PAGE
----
FAO South Korean Military: Don’t Draft Doo Ho Choi
We might have been forced to wait over a year for his sophomore UFC outing, but ‘The Korean Superboy’ looked absolutely exquisite on Saturday. Here's to hoping he'll be able to stick around.
Photo by Josh Hedges/Zuffa LLC
We might have been forced to wait over a year for his sophomore UFC outing, but 'The Korean Superboy' looked absolutely exquisite on Saturday in a contest that demanded the best out of him. A UFC main card debut with the backdrop of his home crowd in South Korea, Doo Ho Choi also had to face a massive step up in terms of competition as he was booked to meet Sam Sicilia.
The right hand of the Korean quickly tamed the gameness of Sicilia, who went toe-to-toe with the fan favorite as soon as the bout got underway. Choi constantly kept himself at a good range so his power hand could explode on contact with the American, and it took all of 90 seconds for him to extinguish Sicilia's fire with a thunderous right/left combination and some grounded strikes.
Doo Ho Choi doesn't even look like an MMA fighter. As he stood over the downed Sicilia, tall and proud, the contrast between the appearances of the two seemed so dramatic. It would be difficult to guess that a fully clothed Choi was one of the top prospects in MMA, but in his post fight interview 'The Korean Superboy' sounded off in a way that does not correlate with his diffident demeanor. The 24-year-old featherweight claimed he was the best fighter in the world and also declared his interest in a bout with a Japanese legend, Tatsuya Kawajiri.
It's not like we didn't have a good idea of Choi from his debut. As he made his way to the Octagon to face Juan Manuel Puig last November, he cut the figure of an unassuming guy who was calm to the point that he might not even know what he was getting himself in for. On the contrary, XFL and Jungle Fight veteran Puig had the look–the tattoos, the beard, heavily muscled–and he was almost vibrating with energy on his way out. But as we all know, appearances can be deceiving.
Although he wouldn't make his UFC debut until 17 months after his clash with Shoji Maruyama at Deep-Cage Impact in June 2013, Choi's intentions were clear from the get-go for his UFC bow in Austin, Texas. Like Sicilia, Puig met him in the center of the Octagon and immediately the Korean unleashed his patented right hand. Puig felt the charge of Choi's right hand just three times before meeting the floor. His reward for dropping to the canvas was eight more grounded shots from the debutant which brought an end to the contest in just 18 seconds.
After two spectacular UFC bouts from such a young and energetic athlete, the MMA world has every reason to be excited. It's not just the performances either, his calmness on the way to the Octagon and indeed throughout his two showcases have certainly aroused some intrigue. Based on his performance last weekend in Seoul, Choi clearly has a massive fan base and with a whole nation behind him, his ascent through the 145 lbs rankings could be very interesting. A dynamic skillset and a personality to boot, 'The Korean Superboy' could be on the verge of doing some serious business with Zuffa's top brass.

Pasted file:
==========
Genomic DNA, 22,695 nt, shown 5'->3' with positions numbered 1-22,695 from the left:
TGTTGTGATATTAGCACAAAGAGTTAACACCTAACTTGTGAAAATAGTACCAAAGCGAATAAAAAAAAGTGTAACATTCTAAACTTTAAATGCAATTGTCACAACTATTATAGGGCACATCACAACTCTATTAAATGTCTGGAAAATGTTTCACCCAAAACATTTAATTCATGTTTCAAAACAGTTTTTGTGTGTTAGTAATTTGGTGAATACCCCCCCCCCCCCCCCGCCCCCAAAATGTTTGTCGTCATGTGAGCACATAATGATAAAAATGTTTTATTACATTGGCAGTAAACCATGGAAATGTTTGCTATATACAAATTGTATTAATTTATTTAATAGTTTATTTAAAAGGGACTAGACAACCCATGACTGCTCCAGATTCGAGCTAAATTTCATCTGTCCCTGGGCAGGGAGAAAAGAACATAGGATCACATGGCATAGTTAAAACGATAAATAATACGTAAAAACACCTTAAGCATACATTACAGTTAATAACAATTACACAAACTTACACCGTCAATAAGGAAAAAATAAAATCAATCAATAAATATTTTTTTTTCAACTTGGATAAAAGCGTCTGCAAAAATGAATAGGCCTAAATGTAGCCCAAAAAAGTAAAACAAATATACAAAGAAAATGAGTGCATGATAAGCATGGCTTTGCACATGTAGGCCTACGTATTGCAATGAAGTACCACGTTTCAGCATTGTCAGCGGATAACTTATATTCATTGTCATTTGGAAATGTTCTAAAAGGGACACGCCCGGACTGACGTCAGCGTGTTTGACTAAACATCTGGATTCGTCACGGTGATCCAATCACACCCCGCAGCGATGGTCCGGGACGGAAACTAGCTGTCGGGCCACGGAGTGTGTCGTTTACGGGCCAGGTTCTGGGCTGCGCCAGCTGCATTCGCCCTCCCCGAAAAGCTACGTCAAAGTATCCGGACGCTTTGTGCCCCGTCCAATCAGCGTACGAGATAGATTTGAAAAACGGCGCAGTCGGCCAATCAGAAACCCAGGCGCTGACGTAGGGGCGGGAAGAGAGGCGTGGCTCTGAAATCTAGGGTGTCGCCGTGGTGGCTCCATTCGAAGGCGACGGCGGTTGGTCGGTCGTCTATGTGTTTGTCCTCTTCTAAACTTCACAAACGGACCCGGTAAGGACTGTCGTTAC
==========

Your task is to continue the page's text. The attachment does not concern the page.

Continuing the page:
However, given last year's revelations about another Korean MMA hero, personally I'm finding it hard to entertain the curiosity I have with regard to the Gumi MMA product.
"Korean Zombie" Chan Sung Jung fought his way into every MMA fan's heart in his 2010 'Fight of the Year' meeting Leonard Garcia. His evolution has been a joy to watch as he battled through UFC's featherweight division all the way to a title shot against Jose Aldo in August 2013. Although he succumbed to strikes in the fourth round of their clash, there was a lot of interest around the return of the Zombie when he was scheduled to meet Akira Corassani on October 4, 2014.
Enter the South Korean military to ruin all of our fun.
Chan Sung Jung apparently put off his national service for as long as he could, but now at 28 years of age he has already been on the shelf for a year during the prime of his career and he is not due to return until next October. Now I understand that it makes sense to bring one of the nation's best combat athletes into your military fold, but surely having a South Korean become so successful in North America has its benefits for the nation.
The idea of exemptions for South Korean athletes has been floated in the past with regard to their soccer team and given the ever-growing popularity of MMA, we should hope that something will be arranged in the future. For the likes of Chan Sung Jung and now Doo Ho Choi who have captured the imagination of the international community, it seems unfair on our little sport not to give them some reprieve.
In 2002, South Korean soccer heroes Park Ji-sung and Lee Young-pyo won exemption as a prize for reaching the semifinals of the World Cup. Olympic medalists receive a similar exemption, which was won by the entire Olympic soccer team in 2012 on the back of their bronze winning efforts. To add to that, any South Korean who wins a gold medal at the Asian Games can also win an exemption.
So please South Korea, don't draft Doo Ho Choi. We are all very excited and are looking forward to watching another one of your fine countrymen go about his business in the Octagon. Don't ruin all of our fun again.